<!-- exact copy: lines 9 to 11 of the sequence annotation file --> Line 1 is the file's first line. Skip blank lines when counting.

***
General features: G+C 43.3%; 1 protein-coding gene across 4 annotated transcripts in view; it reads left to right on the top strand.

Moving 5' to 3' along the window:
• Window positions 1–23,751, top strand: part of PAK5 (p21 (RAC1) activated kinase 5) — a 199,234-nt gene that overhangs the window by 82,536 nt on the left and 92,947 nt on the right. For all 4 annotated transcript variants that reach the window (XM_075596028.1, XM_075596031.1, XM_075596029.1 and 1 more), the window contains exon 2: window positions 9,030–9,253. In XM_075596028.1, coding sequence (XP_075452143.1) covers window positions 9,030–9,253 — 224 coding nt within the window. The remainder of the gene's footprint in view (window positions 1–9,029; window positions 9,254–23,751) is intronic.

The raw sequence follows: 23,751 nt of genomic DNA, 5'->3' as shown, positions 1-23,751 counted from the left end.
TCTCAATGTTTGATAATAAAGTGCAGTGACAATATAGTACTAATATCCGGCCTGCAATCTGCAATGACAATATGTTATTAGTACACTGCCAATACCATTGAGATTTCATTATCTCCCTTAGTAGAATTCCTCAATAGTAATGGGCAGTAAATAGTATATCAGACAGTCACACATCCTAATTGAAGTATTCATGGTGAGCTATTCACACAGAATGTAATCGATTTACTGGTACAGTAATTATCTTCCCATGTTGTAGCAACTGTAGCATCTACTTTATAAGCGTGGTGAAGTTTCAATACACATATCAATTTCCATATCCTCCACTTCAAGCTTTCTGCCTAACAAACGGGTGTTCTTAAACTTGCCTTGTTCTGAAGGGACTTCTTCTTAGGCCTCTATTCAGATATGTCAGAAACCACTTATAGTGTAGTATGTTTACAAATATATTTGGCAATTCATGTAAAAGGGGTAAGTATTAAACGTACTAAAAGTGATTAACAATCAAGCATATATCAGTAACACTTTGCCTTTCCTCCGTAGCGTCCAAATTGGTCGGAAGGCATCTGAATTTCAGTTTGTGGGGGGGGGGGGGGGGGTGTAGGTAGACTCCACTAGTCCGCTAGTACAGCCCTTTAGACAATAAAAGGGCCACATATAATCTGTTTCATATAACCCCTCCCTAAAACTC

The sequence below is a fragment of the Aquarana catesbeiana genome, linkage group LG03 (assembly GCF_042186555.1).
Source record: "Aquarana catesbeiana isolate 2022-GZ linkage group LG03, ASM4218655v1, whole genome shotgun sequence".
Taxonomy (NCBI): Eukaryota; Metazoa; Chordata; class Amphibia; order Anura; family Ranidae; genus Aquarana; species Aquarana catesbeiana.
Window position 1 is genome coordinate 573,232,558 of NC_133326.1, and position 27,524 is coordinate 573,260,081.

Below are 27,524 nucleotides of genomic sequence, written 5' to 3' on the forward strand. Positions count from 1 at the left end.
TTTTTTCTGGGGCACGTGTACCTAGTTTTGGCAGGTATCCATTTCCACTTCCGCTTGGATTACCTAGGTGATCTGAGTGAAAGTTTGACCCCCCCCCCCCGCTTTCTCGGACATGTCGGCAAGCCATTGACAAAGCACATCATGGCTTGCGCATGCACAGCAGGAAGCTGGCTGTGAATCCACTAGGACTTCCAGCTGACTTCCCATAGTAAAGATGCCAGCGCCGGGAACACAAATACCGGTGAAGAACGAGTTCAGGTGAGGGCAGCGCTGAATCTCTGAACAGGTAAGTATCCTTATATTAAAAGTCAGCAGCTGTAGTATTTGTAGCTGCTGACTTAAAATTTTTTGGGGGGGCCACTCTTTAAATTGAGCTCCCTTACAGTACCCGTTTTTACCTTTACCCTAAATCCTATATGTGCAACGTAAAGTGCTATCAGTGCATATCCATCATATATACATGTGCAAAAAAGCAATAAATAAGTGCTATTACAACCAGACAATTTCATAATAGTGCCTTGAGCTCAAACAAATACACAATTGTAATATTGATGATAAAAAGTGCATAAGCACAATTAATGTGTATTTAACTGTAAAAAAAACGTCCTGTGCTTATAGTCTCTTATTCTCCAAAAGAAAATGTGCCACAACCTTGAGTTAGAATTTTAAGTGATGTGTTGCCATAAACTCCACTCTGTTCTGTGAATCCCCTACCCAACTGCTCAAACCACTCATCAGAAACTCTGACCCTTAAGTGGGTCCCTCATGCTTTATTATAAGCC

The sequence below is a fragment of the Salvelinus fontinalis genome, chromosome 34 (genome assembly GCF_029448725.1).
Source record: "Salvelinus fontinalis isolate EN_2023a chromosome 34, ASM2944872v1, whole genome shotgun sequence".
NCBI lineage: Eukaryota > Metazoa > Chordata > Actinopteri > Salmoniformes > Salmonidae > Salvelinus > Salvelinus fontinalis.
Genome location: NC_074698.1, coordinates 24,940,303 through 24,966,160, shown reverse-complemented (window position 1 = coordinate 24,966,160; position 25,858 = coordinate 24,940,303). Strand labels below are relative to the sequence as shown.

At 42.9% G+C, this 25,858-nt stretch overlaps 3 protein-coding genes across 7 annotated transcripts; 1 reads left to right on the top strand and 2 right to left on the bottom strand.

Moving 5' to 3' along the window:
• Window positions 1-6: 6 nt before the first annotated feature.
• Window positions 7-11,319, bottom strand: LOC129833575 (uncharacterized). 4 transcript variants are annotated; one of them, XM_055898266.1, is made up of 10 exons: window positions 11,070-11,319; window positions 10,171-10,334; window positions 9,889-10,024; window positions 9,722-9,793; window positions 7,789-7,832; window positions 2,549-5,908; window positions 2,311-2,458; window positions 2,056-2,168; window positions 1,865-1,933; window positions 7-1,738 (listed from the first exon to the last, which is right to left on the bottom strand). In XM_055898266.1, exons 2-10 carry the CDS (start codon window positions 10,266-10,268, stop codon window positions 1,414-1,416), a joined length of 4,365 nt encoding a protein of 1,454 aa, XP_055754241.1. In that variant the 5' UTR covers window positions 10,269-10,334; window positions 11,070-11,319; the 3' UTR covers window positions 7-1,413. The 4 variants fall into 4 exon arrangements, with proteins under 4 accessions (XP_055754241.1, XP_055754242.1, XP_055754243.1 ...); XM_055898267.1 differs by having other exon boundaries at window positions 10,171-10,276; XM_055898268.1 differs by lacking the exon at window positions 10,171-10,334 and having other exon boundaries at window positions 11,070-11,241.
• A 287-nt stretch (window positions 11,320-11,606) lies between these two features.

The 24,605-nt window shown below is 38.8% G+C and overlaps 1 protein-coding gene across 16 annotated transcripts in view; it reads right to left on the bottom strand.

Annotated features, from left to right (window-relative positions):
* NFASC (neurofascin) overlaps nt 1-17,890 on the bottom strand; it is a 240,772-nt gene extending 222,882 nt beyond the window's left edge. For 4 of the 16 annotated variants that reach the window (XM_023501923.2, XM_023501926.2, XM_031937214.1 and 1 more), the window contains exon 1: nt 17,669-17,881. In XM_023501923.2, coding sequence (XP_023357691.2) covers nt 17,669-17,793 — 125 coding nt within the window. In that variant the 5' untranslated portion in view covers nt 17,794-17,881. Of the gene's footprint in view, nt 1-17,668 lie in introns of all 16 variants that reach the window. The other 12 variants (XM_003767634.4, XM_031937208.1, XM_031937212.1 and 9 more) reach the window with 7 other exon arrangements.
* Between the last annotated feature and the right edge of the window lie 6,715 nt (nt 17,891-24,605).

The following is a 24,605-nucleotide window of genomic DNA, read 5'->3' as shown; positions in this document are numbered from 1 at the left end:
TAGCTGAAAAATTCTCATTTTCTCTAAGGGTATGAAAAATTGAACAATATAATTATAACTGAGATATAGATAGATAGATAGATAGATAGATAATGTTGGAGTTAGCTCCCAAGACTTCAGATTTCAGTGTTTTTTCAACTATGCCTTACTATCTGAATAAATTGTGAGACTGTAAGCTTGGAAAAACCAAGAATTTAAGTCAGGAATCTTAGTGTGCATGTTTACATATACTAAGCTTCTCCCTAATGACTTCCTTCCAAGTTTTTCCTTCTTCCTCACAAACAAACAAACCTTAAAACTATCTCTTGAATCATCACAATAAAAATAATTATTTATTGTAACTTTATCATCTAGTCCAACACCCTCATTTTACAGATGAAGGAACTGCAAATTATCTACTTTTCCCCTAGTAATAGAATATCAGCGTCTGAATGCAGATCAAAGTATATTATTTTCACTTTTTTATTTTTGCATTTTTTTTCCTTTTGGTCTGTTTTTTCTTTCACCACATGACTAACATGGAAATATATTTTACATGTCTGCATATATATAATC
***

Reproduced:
Window position 1 is genome coordinate 573,232,558 of NC_133326.1, and position 27,524 is coordinate 573,260,081.

Below are 27,524 nucleotides of genomic sequence, written 5' to 3' on the forward strand. Positions count from 1 at the left end.
TTTTTTCTGGGGCACGTGTACCTAGTTTTGGCAGGTATCCATTTCCACTTCCGCTTGGATTACCTAGGTGATCTGAGTGAAAGTTTGACCCCCCCCCCCCGCTTTCTCGGACATGTCGGCAAGCCATTGACAAAGCACATCATGGCTTGCGCATGCACAGCAGGAAGCTGGCTGTGAATCCACTAGGACTTCCAGCTGACTTCCCATAGTAAAGATGCCAGCGCCGGGAACACAAATACCGGTGAAGAACGAGTTCAGGTGAGGGCAGCGCTGAATCTCTGAACAGGTAAGTATCCTTATATTAAAAGTCAGCAGCTGTAGTATTTGTAGCTGCTGACTTAAAATTTTTTGGGGGGGCCACTCTTTAAATTGAGCTCCCTTACAGTACCCGTTTTTACCTTTACCCTAAATCCTATATGTGCAACGTAAAGTGCTATCAGTGCATATCCATCATATATACATGTGCAAAAAAGCAATAAATAAGTGCTATTACAACCAGACAATTTCATAATAGTGCCTTGAGCTCAAACAAATACACAATTGTAATATTGATGATAAAAAGTGCATAAGCACAATTAATGTGTATTTAACTGTAAAAAAAACGTCCTGTGCTTATAGTCTCTTATTCTCCAAAAGAAAATGTGCCACAACCTTGAGTTAGAATTTTAAGTGATGTGTTGCCATAAACTCCACTCTGTTCTGTGAATCCCCTACCCAACTGCTCAAACCACTCATCAGAAACTCTGACCCTTAAGTGGGTCCCTCATGCTTTATTATAAGCC